HSR&D Citation Abstracts
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Lundebjerg NE, Jacobs LG, Trucil DE, Goldstein AC, Saliba D. Putting Complex Older Persons First: How the Centers for Medicare and Medicaid Services 2019 Payment Proposal Fails Older Americans. Journal of the American Geriatrics Society. 2019 Jan 1; 67(1):145-150.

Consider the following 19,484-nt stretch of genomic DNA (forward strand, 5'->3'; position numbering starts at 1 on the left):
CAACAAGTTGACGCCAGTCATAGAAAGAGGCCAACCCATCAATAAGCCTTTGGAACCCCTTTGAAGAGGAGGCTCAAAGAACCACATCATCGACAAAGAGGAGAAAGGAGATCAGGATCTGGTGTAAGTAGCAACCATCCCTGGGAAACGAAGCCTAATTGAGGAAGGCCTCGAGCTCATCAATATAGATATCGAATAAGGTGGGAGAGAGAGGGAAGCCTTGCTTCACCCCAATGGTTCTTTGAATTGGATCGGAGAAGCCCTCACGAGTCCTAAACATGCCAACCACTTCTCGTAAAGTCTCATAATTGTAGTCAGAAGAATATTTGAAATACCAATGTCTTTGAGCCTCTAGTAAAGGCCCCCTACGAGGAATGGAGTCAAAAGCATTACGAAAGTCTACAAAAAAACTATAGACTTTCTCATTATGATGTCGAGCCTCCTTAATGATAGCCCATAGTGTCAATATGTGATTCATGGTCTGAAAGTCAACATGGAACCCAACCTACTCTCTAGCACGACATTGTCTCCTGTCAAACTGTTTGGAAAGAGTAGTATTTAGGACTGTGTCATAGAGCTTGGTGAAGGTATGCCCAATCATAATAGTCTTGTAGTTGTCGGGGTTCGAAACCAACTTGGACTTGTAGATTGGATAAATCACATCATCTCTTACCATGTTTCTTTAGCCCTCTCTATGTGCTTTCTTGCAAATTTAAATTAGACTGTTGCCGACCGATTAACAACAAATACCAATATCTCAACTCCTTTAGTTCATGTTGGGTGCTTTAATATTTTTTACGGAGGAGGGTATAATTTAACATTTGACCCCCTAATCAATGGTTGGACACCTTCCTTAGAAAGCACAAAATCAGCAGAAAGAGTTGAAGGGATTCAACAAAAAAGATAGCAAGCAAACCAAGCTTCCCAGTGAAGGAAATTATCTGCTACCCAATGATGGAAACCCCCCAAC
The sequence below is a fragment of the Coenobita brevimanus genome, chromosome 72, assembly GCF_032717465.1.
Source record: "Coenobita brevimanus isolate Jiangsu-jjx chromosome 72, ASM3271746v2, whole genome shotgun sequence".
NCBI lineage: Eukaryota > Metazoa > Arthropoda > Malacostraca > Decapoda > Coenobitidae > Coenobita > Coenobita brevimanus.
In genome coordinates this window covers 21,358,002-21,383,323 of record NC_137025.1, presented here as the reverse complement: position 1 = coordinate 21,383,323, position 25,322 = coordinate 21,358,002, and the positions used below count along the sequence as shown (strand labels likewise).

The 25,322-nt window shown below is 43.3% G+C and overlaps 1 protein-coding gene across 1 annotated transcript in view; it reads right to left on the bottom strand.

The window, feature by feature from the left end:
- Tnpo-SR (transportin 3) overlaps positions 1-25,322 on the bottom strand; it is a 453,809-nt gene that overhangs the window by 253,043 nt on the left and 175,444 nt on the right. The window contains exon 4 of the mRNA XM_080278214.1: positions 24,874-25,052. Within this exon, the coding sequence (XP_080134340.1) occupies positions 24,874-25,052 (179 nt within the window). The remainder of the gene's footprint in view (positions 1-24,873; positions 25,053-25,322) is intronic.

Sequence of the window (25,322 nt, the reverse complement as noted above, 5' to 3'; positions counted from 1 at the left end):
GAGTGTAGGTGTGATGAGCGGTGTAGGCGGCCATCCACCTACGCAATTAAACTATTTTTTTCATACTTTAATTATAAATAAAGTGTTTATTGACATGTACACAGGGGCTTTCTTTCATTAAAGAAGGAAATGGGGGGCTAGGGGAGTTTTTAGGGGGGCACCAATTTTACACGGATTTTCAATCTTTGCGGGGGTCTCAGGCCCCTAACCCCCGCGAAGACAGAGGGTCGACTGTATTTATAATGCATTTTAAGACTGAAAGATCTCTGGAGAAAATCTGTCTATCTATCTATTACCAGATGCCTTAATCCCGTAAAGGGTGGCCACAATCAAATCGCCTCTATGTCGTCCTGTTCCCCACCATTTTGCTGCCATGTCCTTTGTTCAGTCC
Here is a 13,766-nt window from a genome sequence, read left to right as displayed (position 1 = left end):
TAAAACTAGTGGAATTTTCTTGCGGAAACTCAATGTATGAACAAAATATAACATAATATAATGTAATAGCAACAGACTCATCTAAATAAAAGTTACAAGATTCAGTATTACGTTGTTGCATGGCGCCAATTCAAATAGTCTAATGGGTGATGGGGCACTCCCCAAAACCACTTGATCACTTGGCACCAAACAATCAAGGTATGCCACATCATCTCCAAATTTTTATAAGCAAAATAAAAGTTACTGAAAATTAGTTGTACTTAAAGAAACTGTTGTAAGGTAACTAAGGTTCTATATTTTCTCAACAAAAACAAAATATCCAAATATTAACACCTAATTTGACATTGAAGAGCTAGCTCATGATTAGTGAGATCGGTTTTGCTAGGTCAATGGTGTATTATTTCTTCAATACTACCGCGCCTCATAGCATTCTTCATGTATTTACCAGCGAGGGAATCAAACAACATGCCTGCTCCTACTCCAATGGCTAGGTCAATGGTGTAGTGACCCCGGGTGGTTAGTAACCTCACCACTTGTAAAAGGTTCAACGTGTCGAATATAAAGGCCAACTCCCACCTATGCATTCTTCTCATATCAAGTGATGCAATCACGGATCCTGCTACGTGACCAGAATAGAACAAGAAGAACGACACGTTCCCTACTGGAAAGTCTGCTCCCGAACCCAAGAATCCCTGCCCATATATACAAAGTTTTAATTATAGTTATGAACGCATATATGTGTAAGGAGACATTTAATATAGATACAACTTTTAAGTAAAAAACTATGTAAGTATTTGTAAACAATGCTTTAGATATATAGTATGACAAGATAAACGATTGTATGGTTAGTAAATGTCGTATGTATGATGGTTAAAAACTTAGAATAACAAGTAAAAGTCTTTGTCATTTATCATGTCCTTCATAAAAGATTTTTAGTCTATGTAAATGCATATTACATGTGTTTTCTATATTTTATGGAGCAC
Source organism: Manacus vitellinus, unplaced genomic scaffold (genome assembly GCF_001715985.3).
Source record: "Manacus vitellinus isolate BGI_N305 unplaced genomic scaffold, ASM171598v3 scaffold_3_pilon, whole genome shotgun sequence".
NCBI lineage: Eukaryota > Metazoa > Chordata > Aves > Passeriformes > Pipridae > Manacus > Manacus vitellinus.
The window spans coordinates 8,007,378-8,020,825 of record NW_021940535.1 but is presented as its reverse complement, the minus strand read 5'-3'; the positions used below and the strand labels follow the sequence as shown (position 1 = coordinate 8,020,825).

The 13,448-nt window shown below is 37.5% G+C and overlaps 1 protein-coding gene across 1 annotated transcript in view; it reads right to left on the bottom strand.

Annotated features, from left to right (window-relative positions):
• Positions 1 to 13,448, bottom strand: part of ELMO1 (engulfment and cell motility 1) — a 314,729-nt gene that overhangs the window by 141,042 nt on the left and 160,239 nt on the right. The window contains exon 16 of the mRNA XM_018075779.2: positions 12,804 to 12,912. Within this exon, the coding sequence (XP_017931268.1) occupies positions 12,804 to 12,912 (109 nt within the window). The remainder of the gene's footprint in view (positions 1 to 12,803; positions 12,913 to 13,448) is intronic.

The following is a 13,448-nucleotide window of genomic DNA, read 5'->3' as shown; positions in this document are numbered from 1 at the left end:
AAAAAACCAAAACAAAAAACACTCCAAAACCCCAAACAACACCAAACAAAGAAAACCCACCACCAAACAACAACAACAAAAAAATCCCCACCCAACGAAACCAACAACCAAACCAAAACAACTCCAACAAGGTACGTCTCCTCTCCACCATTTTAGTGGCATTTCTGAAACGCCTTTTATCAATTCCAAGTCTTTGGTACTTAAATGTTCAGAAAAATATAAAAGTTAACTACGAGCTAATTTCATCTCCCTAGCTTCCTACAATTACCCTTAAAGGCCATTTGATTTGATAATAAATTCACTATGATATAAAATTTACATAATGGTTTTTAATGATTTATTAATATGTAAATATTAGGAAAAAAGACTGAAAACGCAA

Abstract: In July 2018, the Centers for Medicare and Medicaid Services (CMS) released its proposed Medicare Physician Fee Schedule rule for calendar year 2019 (MPFS2019). The proposal sets forth CMS-recommended updates to Medicare payment policies, payment rates, and quality provisions for services provided in the next calendar year. From year to year, the rule also can serve as a vehicle for soliciting input on new payment proposals and changes to existing policies. Among the payment and quality proposals in the MPFS2019 proposal, CMS proposed extensive changes to Current Procedural Terminology codes that are the framework for documentation and payment for office-based evaluation and management (E/M) services. The American Geriatrics Society (AGS) believes the proposed payment methodology changes for E/M services would have had a significant negative impact on care for older Americans. On September 10, 2018, the AGS submitted its comments on this proposal and other aspects of the rule, and the AGS also submitted a comment letter signed by 41 organizations from an AGS-led multispecialty coalition. The coalition also worked collaboratively on outreach to Congress, which included visits to Capitol Hill and a coalition letter stressing our collective support for reducing the burden of documentation for clinicians and our opposition to the proposed changes in payment methodology. In all letters, we noted that the AGS and members of our coalition hoped to work collaboratively with CMS and other stakeholders to develop a refined approach that would achieve the best possible outcomes for patients, particularly frail older Americans with multiple chronic conditions. In releasing their final MPFS2019, CMS postponed the E/M coding collapse for at least two years, a decision that speaks to the hard work of the AGS, its members, and the multi-specialty coalition, and which opens the door for further discussions about the future of payment for E/M services so critical to older people. J Am Geriatr Soc 67:145-150, 2019.